The city of Masan is located in southern coast of Gyeongsang province. It is about one-hour drive away from Busan. The former provincial capital is more famous for birthplace of steamed monkfish or agu-jjim(아구찜), a regional comfort food that became national favourite. Agu, or monkfish, had originally been treated as scrap fish and was often discarded when they were accidentally caught in the net. The main reason was that the fish looked inedible–it was just too ugly. So it has only been 40 years or so since agu was cooked and served on table. And it all began in no other place but Masan.
The story behind the creation of agu-jjim is this:
One day, a fisherman walked into a tavern in Odong-dong, Masan, and asked the owner lady to cook his catch. However, the old lady saw the hideousness of monkfish’s appearance and threw it away. A month later, the lady had to serve surprise guests and was short on ingredients. She found the discarded fish–frozen and thawed repeatedly–in the corner of the kitchen and decided to marinate then steam it with veggie. The guests fell in love with the dish and that’s how steamed monkfish became famous.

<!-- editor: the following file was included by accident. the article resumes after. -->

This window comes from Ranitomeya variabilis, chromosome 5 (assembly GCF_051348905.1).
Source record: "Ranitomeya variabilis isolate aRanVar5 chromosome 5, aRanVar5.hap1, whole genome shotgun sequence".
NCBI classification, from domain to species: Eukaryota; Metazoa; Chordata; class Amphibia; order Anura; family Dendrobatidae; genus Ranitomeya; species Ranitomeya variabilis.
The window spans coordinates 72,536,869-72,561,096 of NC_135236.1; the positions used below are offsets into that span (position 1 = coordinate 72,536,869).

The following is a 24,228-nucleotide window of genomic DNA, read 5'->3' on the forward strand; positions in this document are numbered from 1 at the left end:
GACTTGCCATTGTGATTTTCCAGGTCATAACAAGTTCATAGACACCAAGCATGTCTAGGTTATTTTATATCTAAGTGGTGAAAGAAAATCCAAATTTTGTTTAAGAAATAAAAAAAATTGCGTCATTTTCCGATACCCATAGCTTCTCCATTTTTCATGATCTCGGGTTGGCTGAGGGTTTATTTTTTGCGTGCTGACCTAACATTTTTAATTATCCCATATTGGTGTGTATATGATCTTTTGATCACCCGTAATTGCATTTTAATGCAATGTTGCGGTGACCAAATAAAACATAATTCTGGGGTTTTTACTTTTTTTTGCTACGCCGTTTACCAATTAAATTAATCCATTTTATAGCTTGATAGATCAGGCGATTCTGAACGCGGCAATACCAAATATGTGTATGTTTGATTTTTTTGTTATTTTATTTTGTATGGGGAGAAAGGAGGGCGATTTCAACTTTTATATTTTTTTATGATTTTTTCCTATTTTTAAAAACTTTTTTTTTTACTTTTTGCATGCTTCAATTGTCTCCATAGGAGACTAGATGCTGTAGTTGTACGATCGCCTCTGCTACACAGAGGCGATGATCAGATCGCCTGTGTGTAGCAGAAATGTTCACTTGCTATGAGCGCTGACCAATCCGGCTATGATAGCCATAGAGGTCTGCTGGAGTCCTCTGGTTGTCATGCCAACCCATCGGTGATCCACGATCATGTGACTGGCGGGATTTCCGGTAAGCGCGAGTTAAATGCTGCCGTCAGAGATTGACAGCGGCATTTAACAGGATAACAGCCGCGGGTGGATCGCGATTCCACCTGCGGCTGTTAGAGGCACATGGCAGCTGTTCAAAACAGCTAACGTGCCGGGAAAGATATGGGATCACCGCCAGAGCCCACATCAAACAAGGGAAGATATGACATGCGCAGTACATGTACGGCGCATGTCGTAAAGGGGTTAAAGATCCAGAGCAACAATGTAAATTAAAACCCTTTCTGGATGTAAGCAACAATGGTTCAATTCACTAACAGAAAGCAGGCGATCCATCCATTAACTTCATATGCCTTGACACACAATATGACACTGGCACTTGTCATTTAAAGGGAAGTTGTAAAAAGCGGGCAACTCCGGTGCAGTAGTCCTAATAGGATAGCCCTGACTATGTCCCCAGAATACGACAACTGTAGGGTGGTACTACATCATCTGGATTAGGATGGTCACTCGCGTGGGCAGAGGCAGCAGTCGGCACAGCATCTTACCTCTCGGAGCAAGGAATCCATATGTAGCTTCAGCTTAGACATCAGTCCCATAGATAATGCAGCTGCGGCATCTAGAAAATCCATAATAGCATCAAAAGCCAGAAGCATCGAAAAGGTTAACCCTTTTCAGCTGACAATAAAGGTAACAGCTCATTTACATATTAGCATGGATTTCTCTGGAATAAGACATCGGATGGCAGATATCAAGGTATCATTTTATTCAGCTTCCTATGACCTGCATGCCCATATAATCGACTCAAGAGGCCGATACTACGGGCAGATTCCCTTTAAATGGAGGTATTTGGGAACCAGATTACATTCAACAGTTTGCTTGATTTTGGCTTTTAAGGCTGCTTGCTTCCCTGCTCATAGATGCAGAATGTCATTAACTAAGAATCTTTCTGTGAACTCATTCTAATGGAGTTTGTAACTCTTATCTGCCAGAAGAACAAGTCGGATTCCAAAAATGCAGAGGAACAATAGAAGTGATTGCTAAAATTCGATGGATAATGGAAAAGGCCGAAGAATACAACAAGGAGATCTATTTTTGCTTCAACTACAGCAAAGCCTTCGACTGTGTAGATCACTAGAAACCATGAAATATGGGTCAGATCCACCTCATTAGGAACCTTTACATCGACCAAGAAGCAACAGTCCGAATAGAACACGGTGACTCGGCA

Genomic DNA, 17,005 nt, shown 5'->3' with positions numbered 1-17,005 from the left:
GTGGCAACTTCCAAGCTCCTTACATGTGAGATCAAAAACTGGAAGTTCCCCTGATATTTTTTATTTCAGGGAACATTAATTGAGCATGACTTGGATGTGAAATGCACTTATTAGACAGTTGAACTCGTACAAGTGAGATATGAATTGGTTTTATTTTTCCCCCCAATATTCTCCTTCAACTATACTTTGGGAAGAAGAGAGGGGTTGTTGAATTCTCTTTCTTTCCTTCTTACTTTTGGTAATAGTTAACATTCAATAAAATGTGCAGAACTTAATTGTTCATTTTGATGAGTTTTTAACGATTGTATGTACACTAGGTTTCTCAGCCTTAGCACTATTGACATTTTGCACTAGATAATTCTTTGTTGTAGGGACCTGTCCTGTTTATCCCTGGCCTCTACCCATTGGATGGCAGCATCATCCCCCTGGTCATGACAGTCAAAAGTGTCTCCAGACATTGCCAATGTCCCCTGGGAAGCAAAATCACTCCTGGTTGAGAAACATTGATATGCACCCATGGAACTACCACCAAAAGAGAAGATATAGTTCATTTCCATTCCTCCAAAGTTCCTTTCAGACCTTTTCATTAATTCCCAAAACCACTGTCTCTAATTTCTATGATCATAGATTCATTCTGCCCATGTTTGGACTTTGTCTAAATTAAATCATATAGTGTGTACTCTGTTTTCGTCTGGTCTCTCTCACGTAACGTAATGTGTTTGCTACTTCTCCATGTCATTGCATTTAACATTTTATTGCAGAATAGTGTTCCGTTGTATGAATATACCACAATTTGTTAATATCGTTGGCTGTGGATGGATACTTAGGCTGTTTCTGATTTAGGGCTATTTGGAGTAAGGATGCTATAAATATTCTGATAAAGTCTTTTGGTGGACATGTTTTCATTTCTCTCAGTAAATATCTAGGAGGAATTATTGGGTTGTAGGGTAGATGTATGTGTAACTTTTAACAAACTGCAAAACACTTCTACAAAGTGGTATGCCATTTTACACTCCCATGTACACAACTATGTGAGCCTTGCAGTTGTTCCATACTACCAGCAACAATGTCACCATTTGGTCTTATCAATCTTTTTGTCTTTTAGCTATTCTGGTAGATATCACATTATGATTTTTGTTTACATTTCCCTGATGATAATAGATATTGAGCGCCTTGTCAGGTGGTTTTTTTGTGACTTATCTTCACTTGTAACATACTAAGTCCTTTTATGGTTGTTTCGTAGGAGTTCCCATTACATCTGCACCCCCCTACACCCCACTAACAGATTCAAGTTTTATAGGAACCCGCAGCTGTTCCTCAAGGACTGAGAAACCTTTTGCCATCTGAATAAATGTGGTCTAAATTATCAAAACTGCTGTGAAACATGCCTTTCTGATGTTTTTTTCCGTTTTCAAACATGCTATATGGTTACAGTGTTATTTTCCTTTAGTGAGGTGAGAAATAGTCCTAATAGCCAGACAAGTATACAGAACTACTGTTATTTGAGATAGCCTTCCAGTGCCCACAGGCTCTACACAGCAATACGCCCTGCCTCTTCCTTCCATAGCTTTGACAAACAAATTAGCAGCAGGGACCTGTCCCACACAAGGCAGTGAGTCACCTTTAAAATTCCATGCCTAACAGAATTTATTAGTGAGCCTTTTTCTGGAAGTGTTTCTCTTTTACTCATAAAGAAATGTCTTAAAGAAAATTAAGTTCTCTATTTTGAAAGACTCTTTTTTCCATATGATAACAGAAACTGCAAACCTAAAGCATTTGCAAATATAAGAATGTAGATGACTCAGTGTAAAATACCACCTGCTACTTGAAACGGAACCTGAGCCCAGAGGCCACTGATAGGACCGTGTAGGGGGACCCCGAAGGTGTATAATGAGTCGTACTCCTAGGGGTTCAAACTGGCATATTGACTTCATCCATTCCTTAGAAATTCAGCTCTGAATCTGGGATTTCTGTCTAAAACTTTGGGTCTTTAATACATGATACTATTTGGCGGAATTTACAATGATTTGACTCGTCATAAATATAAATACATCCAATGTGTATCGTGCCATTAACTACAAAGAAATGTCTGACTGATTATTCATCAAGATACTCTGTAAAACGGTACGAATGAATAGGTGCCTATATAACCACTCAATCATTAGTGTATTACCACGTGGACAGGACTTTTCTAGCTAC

The story might be just a fun tale but the truth is that in Masan they do use dried monkfish instead of fresh ones. The fish was left out to dry in winter air and naturally they froze then thawed over time. The result is the chewy flesh that goes well with crunchy soybean sprouts.
We also ordered clear monkfish soup and this I fell in love with. One of the best hangover soups I have ever had. I almost felt sorry that I didn’t get myself wasted the night before. They use fresh fish in this one and I enjoyed the softness of fish flesh in contrast to dried fish used in steamed dish.
The place we went claimed that they are the restaurant that appears in the story and the lady who works in the kitchen is the “inventor” of the dish. Believe it or not, but the food sure tasted great.